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IoT Tech Expo London – Crawling the expo area

IoT Tech Expo | Today me, Jon Jander and Viktor Gilbertsson attended the first day of IoT Tech Expo in London. It has been a day filled with IoT, AI and Blockchain sessions in different tracks. I have covered the Connected Industry and Smart Cities but this blog post is about the expo area

Approximately half of the expo was filled with blockchain/cryptocurrency/miners and the other half was filled with IoT stuff. The IoT part was ranging from sensors and communication to platforms for analysis. Microsoft was not represented and there was actually very few that were even talking about the Azure IoT stuff.

Here are some of my highlights from the expo.

Streetdrones

Streetdrones is a company that has created an open platform for self-driving cars. They provide the hardware, computer vision and a platform and then you can create your own self-driving car by programming it. The car is a Renault Twizy, but you can also just buy the chassis and build your own body on it. When will we see them on the streets?

Quite cool, huh?

The computer vision is based on Nvidia’s technology.

It was able to detect me, so now I feel safe… 🙂

Invisible Systems

Next up I was talking to Invisible Systems. They make hardware and software to connect different sensors over wireless networks. They provide different transmitters and gateways to cover what a water supplier need to be able to monitor the water grid. For example, they have this device that connects any water flow meter that has a pulse output.

It is battery operated (up to 10 years on one battery) and can send up to a range of 1500 meter depending on conditions. The encrypted signal is then received by a gateway that collects data and then sends it to Azure IoT Hub (or any other service).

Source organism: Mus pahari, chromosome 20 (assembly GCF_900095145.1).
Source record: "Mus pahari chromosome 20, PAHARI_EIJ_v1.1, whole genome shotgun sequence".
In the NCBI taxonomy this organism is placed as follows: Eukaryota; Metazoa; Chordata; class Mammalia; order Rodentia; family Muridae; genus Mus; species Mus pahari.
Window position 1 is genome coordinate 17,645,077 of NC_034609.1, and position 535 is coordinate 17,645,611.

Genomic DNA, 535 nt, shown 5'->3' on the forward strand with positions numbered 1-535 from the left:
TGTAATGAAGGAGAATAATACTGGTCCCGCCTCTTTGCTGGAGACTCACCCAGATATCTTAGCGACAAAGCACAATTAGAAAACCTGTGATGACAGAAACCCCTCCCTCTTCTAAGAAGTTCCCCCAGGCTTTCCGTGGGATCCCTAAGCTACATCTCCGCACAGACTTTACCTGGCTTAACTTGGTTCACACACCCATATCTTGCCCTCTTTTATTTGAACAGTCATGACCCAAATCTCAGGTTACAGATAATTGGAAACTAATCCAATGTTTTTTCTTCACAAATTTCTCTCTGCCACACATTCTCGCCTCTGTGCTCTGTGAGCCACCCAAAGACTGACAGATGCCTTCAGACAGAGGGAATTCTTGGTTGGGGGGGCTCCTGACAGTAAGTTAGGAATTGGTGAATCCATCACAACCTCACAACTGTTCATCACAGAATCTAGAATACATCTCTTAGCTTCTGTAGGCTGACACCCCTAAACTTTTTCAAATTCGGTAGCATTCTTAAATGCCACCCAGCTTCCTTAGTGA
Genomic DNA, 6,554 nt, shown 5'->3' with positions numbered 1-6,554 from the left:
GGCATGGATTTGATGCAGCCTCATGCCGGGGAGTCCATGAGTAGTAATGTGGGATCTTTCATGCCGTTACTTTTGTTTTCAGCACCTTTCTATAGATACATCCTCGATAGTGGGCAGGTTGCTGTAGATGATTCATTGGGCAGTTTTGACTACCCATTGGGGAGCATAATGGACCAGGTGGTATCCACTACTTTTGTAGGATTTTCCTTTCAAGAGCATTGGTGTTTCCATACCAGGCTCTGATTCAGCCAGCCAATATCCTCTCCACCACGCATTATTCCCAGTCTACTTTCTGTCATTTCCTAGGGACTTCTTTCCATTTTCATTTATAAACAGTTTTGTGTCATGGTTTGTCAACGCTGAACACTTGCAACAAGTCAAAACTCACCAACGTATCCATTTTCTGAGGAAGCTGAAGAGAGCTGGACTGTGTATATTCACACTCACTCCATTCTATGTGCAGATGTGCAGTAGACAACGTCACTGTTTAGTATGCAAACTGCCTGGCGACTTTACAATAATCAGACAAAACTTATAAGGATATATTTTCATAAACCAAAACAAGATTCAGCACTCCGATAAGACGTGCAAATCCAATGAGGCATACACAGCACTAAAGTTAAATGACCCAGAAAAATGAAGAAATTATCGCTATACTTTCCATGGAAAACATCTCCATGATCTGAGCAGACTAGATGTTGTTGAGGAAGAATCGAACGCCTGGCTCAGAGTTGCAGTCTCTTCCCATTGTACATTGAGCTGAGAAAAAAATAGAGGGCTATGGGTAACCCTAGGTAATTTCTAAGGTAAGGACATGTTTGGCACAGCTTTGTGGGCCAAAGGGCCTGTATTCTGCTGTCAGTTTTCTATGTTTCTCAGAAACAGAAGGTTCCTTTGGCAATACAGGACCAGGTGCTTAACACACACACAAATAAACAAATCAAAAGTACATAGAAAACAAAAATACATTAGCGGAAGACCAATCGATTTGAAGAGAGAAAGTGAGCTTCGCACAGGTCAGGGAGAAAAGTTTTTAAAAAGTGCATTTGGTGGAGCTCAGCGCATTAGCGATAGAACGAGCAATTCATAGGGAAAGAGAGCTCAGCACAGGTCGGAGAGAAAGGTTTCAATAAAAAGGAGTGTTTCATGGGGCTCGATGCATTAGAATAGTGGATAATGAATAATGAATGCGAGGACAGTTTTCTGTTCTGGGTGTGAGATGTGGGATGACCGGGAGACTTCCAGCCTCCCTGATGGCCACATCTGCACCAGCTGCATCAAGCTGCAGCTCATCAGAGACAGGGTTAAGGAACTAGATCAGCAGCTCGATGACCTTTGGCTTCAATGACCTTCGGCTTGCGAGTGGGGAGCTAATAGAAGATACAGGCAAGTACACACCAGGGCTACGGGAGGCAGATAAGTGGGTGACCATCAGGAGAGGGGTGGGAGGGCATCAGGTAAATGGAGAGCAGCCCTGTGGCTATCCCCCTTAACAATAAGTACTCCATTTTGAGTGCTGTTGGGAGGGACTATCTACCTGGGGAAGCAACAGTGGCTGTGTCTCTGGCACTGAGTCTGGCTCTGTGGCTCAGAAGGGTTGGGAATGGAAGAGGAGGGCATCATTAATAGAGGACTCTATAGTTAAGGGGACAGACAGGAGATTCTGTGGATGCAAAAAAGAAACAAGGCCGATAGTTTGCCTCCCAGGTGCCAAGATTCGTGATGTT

The gateway (to the right in the above picture) has a SIM-card and uploads data over the 4G network. Those devices make it easy to retrofit intelligence into a, for example, dumb water meter without any large investments.

One of the applications can be to measure water consumption on different parts of the grid to find inconsistent usage patterns which most of the times is an indication of a leak in the grid. Perfect for Smart City projects. Who will be first to publish real-time water consumption per district on a live map? That would definitely help saving water when the districts can compete against each other!

XinaBox

XinaBox was one of the coolest vendors in the expo. The provide Lego-style parts for developing around IoT. They provide a broad range of parts that can do different things. Everything is open and easy to use. Selected examples of sensors that they provide

Those devices are called xChips and can be anything from sensors, CPU’s, power supplies, displays, outputs, inputs and so on.

With the XinaBox you can build a functioning weather station in like six minutes! Who can beat that? No hardware hassles and very little programming.

I will order the 18 pieces IoT starting kit as soon as possible!

Other, unsorted pictures from the expo

An open-source game console (?) Quite cool, but please help me find an application for this.

Intelligent lighting and HVAC for growing plants

Hardcore bitcoin mining devices

Conclusion

The expo had a lot of great stuff and many things that we were able to touch and test. As for all expos, there are vendors that only provide white papers and information and it is very clear that having the hardware to show is a winning concept, especially on a tech-oriented expo.

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